UPDATE: Fondriest Environmental has a new water quality online knowledge base. This resource provides an updated and comprehensive look at water temperature and why it is important to water quality. To learn more, check out: Water Temperature.
Water temperature, of course, expresses how hot or cold the water is. Technically, heat is an indicator of the kinetic energy of water, or energy of motion. Increasing temperature indicates increasing energy, or molecular motion, of water.
Water temperature affects the growth and reproduction of living organisms. Many animals use temperature as a signal for when to reproduce and when to migrate. Generally, animals and plants grow faster at warmer temperatures, although all organisms have an upper temperature limit.
Water temperature has a tremendous impact on water density. Differences in water temperature and density cause stratification.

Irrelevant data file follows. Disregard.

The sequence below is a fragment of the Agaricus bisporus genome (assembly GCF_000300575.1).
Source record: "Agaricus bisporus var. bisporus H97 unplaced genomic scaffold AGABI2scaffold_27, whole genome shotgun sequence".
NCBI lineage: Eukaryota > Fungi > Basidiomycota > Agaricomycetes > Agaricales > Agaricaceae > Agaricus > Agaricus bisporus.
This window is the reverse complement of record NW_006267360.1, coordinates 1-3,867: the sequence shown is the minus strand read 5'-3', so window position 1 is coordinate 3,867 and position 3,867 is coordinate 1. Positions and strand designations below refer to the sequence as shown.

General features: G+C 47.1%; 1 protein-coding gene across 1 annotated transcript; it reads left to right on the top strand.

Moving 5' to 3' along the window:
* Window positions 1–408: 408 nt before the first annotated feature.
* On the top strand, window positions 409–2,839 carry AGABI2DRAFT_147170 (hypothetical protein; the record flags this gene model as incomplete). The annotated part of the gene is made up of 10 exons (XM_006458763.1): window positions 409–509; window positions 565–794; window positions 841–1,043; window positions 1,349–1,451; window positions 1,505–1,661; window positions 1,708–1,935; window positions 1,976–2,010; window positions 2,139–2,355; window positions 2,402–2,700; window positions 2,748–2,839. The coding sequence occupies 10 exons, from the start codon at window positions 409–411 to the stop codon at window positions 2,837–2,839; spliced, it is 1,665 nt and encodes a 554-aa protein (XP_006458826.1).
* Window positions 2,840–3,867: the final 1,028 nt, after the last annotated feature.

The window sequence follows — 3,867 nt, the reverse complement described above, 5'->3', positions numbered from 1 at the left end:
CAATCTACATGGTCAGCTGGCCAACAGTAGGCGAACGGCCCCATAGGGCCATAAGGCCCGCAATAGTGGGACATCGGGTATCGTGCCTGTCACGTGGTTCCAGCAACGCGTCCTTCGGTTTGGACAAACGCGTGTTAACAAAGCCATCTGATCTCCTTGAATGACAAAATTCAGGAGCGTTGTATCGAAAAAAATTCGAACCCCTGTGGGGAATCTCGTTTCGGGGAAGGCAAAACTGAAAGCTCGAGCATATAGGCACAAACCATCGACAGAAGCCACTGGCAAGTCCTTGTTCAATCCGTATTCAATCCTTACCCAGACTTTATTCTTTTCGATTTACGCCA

A property that is unique to water versus other substances is that it is most dense at 4 degrees Celsius, or 39 degrees Fahrenheit, and is less dense at either higher or lower temperatures. Most other substances continue to become denser as their temperature drops. Water at higher or lower temperatures will float on top of water that is 4 degrees C. Because ice is less dense than the underlying water, it floats, insulating the warmer water below. Without this unique property, life on Earth would probably not exist.
Temperature is usually expressed in degrees Fahrenheit or Celsius. Zero degrees Celsius is equal to 32 degrees Fahrenheit, and 25 degrees Celsius is equal to 77 degrees Fahrenheit.
Water temperature can be measured with a thermistor, which is a metallic device that undergoes a predictable change in resistance in response to temperature changes. This resistance is measured and converted to a temperature reading in Celsius, Fahrenheit, or Kelvin.